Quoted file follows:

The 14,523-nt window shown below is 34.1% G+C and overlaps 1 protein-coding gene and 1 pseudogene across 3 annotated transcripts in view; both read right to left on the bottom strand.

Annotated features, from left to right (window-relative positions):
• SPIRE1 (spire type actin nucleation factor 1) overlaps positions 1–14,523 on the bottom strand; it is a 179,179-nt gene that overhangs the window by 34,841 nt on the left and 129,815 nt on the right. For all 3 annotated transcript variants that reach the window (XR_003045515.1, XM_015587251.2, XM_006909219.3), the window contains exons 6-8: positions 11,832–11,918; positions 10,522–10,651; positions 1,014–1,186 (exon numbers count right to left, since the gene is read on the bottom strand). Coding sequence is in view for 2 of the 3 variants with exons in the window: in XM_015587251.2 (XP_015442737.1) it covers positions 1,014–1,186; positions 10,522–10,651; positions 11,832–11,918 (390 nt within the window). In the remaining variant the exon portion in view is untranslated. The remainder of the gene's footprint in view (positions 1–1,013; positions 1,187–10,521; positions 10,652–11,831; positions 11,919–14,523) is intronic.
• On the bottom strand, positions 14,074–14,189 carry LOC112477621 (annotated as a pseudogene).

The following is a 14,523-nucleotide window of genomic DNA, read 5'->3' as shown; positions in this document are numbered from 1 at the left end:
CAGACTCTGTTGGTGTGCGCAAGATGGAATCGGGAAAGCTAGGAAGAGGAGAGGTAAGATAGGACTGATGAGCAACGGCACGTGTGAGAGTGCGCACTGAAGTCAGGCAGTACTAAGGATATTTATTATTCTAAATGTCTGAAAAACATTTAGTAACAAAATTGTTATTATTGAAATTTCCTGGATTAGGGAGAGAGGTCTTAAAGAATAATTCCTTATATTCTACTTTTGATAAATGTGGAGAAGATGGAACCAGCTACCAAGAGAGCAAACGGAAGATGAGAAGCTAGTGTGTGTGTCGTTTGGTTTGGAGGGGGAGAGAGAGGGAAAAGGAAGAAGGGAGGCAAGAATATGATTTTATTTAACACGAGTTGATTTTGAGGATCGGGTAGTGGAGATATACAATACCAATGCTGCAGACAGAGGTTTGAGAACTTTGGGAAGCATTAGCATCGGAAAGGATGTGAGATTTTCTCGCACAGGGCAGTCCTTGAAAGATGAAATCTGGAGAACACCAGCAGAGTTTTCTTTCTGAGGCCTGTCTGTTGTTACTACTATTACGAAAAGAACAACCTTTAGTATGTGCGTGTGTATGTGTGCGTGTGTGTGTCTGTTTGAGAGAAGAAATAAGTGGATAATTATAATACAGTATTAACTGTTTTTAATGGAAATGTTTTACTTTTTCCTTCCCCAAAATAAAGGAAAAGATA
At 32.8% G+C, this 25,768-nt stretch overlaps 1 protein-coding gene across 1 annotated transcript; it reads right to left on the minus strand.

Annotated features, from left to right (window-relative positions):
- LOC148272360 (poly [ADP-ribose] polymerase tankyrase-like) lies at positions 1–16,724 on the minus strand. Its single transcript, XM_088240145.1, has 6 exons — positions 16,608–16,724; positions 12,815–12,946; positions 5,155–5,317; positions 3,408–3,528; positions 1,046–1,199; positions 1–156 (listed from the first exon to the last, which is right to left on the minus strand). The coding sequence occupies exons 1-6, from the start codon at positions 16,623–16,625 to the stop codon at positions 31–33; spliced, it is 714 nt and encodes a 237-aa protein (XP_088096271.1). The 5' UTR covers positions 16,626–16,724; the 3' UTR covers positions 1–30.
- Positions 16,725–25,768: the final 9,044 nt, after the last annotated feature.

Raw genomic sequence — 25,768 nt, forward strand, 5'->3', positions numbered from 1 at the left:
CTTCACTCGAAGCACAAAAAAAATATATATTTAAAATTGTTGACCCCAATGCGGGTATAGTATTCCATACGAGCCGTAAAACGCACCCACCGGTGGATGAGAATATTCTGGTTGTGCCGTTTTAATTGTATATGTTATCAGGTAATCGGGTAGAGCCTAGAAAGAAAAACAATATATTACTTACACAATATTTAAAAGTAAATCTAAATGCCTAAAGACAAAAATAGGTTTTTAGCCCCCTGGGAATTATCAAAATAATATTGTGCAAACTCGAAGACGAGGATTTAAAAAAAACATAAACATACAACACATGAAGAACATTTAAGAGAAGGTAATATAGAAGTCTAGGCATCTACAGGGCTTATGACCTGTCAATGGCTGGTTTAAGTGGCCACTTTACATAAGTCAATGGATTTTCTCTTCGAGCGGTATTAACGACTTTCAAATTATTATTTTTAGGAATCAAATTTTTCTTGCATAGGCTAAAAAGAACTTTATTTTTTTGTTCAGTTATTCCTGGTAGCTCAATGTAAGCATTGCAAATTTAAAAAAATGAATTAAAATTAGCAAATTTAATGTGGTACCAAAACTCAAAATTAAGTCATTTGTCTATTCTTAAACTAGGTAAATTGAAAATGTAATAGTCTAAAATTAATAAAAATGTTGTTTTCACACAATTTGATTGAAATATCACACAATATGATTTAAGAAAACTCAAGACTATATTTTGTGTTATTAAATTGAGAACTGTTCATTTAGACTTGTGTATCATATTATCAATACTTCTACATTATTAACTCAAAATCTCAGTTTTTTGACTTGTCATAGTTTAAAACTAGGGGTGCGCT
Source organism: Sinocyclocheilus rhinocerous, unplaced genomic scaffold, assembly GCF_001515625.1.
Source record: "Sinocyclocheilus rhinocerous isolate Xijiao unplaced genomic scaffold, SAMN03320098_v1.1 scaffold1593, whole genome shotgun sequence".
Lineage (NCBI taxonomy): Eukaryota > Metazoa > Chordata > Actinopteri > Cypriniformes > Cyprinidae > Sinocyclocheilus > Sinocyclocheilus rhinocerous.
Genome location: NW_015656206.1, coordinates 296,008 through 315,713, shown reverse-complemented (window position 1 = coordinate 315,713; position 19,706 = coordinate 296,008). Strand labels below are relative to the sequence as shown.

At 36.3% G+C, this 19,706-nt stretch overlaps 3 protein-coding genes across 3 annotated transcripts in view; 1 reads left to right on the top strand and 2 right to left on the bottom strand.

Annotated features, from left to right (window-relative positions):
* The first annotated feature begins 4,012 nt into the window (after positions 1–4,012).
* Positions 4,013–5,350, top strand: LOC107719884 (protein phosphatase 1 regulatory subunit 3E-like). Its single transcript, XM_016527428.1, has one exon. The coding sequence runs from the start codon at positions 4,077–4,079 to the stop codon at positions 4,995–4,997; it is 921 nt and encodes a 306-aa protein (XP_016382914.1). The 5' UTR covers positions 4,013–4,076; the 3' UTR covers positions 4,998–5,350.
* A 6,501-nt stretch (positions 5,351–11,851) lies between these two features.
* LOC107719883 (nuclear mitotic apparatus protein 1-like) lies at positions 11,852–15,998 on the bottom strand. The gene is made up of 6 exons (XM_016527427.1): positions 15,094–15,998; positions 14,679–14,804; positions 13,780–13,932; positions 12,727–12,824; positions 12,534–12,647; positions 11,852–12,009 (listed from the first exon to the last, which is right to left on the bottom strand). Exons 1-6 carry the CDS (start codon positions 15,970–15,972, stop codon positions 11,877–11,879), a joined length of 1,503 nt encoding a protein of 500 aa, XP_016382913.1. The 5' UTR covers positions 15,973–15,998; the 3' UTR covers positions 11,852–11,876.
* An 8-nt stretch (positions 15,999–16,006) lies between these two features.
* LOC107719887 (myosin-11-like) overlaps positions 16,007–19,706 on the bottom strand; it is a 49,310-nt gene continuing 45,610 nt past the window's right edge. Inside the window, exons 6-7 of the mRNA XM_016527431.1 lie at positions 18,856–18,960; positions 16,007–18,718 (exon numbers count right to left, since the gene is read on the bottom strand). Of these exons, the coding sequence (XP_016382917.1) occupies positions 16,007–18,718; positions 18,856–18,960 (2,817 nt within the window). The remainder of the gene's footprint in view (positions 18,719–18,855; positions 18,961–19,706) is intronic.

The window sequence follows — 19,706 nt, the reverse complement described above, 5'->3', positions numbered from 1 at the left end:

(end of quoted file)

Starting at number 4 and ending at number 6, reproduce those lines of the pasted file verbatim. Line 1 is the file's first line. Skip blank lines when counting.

• On the bottom strand, positions 14,074–14,189 carry LOC112477621 (annotated as a pseudogene).

The following is a 14,523-nucleotide window of genomic DNA, read 5'->3' as shown; positions in this document are numbered from 1 at the left end:
CAGACTCTGTTGGTGTGCGCAAGATGGAATCGGGAAAGCTAGGAAGAGGAGAGGTAAGATAGGACTGATGAGCAACGGCACGTGTGAGAGTGCGCACTGAAGTCAGGCAGTACTAAGGATATTTATTATTCTAAATGTCTGAAAAACATTTAGTAACAAAATTGTTATTATTGAAATTTCCTGGATTAGGGAGAGAGGTCTTAAAGAATAATTCCTTATATTCTACTTTTGATAAATGTGGAGAAGATGGAACCAGCTACCAAGAGAGCAAACGGAAGATGAGAAGCTAGTGTGTGTGTCGTTTGGTTTGGAGGGGGAGAGAGAGGGAAAAGGAAGAAGGGAGGCAAGAATATGATTTTATTTAACACGAGTTGATTTTGAGGATCGGGTAGTGGAGATATACAATACCAATGCTGCAGACAGAGGTTTGAGAACTTTGGGAAGCATTAGCATCGGAAAGGATGTGAGATTTTCTCGCACAGGGCAGTCCTTGAAAGATGAAATCTGGAGAACACCAGCAGAGTTTTCTTTCTGAGGCCTGTCTGTTGTTACTACTATTACGAAAAGAACAACCTTTAGTATGTGCGTGTGTATGTGTGCGTGTGTGTGTCTGTTTGAGAGAAGAAATAAGTGGATAATTATAATACAGTATTAACTGTTTTTAATGGAAATGTTTTACTTTTTCCTTCCCCAAAATAAAGGAAAAGATA